The FDA is really shaking things up in the sunscreen world and have proposed a Monograph that would list all chemical sunscreens as NOT GRASE (Generally Recognized as Safe and Effective).

FDA Posting On FEBRUARY 26, 2019.

On February 26, 2019, the U.S. Food and Drug Administration (FDA) published a proposed rule to establish final monograph regulations for over-the-counter (OTC) sunscreen drug products. If finalized, the rule will update conditions under which OTC sunscreen products may be marketed in the United States.

Since issuing an indefinite stay on a 1999 final monograph, FDA has mostly regulated Sunscreen products under enforcement discretion. In 2011, FDA clarified its enforcement approach to OTC sunscreen products through a draft guidance that was later finalized in 2018. At that point in time, FDA also issued a final rule for the labeling of OTC sunscreen drug products and established mandatory parameters for broad spectrum, sun protection factor (SPF) and water resistance testing.

GRASE Status of Sunscreen Active Ingredients

The rule proposes that zinc oxide and titanium dioxide remain classified as generally recognized as safe and effective (GRASE) for use in sunscreens at concentrations of up to 25 percent.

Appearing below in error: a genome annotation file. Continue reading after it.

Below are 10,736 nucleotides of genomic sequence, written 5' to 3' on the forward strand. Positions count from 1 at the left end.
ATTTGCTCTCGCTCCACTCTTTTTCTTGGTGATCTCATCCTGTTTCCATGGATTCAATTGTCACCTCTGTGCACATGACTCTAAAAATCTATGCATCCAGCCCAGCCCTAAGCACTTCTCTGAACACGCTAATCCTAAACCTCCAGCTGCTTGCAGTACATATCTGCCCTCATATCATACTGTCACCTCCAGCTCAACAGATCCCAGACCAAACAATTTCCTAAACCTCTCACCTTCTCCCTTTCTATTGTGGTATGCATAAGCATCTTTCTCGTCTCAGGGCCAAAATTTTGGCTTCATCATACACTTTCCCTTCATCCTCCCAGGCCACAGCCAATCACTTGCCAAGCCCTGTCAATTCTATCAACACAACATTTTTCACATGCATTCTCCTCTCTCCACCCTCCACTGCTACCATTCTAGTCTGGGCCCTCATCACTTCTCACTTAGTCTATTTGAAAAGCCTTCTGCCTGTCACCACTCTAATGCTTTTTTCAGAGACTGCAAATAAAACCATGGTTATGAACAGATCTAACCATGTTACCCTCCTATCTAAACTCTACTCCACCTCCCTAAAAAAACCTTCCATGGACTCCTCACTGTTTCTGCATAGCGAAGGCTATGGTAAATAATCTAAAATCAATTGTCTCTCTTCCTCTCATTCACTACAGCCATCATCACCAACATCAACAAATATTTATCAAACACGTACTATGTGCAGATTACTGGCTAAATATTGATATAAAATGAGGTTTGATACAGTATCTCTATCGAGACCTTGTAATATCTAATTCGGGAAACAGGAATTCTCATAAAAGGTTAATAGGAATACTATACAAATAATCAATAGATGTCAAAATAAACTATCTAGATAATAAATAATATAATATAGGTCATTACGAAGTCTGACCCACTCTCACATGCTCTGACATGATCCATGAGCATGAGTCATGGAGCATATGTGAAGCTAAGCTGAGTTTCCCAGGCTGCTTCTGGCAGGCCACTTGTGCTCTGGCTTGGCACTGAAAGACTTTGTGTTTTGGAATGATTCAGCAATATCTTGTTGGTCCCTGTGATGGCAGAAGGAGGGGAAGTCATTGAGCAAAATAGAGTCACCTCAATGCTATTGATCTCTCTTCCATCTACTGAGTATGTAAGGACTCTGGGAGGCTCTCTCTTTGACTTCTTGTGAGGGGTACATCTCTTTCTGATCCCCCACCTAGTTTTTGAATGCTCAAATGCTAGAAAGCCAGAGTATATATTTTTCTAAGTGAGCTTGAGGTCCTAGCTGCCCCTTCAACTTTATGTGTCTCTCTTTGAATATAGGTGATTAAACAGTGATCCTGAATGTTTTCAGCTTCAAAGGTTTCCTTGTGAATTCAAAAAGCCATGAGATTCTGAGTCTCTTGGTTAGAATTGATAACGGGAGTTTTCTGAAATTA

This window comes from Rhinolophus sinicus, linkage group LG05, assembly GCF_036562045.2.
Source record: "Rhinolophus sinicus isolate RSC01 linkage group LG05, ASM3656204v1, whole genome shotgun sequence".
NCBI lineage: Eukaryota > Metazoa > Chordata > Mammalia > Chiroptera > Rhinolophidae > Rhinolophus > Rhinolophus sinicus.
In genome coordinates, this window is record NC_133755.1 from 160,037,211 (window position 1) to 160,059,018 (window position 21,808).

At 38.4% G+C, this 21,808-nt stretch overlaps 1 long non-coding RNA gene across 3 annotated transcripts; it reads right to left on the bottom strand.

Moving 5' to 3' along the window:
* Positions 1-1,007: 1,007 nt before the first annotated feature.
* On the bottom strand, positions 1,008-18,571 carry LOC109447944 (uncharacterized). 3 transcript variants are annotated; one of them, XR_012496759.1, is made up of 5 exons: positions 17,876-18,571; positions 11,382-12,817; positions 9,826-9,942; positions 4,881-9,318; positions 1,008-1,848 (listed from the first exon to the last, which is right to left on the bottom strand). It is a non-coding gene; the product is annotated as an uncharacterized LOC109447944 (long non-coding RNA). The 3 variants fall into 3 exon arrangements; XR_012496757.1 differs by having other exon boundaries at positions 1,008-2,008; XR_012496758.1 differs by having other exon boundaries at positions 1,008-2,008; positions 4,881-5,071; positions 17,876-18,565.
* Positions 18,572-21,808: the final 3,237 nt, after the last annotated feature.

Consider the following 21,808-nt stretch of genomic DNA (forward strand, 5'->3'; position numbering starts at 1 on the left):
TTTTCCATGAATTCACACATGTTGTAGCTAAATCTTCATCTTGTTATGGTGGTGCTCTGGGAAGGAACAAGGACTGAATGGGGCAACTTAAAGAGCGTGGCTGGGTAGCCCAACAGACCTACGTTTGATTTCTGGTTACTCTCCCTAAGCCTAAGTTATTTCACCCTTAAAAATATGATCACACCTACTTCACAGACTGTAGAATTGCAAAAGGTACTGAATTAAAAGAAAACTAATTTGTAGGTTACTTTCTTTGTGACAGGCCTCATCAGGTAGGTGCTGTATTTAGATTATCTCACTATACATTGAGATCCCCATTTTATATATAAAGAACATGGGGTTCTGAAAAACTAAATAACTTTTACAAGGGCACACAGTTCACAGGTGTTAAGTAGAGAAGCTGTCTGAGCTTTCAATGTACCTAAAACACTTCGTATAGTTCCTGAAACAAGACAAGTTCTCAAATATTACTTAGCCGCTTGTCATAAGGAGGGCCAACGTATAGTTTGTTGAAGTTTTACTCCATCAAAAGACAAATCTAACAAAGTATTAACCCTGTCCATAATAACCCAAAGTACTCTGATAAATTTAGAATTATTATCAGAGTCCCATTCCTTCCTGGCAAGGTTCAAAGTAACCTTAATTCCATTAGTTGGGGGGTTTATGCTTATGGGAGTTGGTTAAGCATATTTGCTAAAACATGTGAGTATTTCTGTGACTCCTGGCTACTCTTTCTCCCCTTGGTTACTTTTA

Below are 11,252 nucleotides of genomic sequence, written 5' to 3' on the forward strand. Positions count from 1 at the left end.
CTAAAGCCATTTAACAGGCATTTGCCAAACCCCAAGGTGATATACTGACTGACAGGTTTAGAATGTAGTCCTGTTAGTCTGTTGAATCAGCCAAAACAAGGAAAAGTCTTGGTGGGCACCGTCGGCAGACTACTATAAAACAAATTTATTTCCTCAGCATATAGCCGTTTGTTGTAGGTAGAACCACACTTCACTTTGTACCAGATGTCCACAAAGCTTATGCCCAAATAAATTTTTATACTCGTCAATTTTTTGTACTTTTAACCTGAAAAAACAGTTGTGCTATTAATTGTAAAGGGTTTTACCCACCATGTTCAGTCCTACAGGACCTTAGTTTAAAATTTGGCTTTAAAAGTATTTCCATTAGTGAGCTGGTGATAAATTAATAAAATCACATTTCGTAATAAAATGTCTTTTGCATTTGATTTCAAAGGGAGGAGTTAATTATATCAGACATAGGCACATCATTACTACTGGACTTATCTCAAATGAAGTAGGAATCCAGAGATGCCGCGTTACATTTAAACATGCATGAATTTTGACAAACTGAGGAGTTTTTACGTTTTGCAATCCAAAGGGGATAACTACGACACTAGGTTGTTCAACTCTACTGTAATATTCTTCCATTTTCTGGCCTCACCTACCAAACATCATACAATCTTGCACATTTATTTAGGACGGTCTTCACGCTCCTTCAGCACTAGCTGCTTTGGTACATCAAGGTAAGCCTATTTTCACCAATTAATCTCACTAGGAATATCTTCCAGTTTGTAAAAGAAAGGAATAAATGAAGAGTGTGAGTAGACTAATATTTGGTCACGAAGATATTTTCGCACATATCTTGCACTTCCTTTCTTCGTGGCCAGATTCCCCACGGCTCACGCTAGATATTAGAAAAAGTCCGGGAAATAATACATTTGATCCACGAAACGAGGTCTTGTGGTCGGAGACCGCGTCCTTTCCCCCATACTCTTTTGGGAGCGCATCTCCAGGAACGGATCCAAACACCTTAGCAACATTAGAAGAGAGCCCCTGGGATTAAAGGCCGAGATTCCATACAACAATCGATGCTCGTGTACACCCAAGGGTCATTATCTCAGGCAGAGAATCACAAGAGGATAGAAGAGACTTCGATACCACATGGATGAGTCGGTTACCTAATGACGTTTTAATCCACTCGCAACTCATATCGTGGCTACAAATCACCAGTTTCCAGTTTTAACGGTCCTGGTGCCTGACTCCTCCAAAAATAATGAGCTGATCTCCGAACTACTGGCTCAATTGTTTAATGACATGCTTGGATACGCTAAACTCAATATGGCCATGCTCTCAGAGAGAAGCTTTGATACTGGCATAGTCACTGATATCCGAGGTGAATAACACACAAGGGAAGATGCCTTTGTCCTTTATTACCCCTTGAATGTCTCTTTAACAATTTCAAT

Aminobenzoic acid and trolamine salicylate would be classified as not GRASE for use in sunscreen as FDA has determined the risks posed by these ingredients outweigh their benefits.

Drug products containing non-GRASE ingredients are considered misbranded and prohibited from being marketed in the U.S.  Additionally, the rule proposes that the following twelve ingredients would be excluded from the final monograph because there is insufficient data to determine whether they are GRASE:

  • Cinoxate
  • Dioxybenzone
  • Ensulizole
  • Homosalate
  • Meradimate
  • Octinoxate
  • Octisalate
  • Octocrylene
  • Padimate O
  • Sulisobenzone
  • Oxybenzone
  • Avobenzone

Many of these ingredients are considered GRASE under the 1999 monograph, meaning sunscreen products with these ingredients can currently be marketed without a new drug application (NDA). If FDA’s new proposed rule becomes final, sunscreen products with these ingredients may not be introduced into interstate commerce one year after the final rule becomes effective. FDA has proposed an effective date for the final rule of November 26, 2019.

I am proud that Absolutely Natural recognized the potential harm in chemical sunscreens almost 30 years ago and were among the first to market 100% mineral sunscreens.   And, as we enter our 28th year, we will always be on the cutting edge of the industry.

Best Regards,